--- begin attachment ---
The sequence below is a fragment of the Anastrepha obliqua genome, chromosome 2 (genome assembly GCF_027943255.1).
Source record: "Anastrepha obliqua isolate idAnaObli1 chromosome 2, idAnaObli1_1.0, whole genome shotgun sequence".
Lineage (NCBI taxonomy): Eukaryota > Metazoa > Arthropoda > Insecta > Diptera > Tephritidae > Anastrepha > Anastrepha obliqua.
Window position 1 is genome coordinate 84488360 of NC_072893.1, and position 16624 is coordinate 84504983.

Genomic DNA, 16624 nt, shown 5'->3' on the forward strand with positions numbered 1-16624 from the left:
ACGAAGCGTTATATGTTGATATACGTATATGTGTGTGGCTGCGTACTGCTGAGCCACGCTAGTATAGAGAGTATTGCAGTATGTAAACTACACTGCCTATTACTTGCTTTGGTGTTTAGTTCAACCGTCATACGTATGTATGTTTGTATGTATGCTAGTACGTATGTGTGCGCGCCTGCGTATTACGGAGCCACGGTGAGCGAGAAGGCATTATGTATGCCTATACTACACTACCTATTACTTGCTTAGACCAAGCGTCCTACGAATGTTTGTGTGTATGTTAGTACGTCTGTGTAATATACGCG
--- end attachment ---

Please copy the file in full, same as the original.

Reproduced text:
The sequence below is a fragment of the Anastrepha obliqua genome, chromosome 2 (genome assembly GCF_027943255.1).
Source record: "Anastrepha obliqua isolate idAnaObli1 chromosome 2, idAnaObli1_1.0, whole genome shotgun sequence".
Lineage (NCBI taxonomy): Eukaryota > Metazoa > Arthropoda > Insecta > Diptera > Tephritidae > Anastrepha > Anastrepha obliqua.
Window position 1 is genome coordinate 84488360 of NC_072893.1, and position 16624 is coordinate 84504983.

Genomic DNA, 16624 nt, shown 5'->3' on the forward strand with positions numbered 1-16624 from the left:
ACGAAGCGTTATATGTTGATATACGTATATGTGTGTGGCTGCGTACTGCTGAGCCACGCTAGTATAGAGAGTATTGCAGTATGTAAACTACACTGCCTATTACTTGCTTTGGTGTTTAGTTCAACCGTCATACGTATGTATGTTTGTATGTATGCTAGTACGTATGTGTGCGCGCCTGCGTATTACGGAGCCACGGTGAGCGAGAAGGCATTATGTATGCCTATACTACACTACCTATTACTTGCTTAGACCAAGCGTCCTACGAATGTTTGTGTGTATGTTAGTACGTCTGTGTAATATACGCG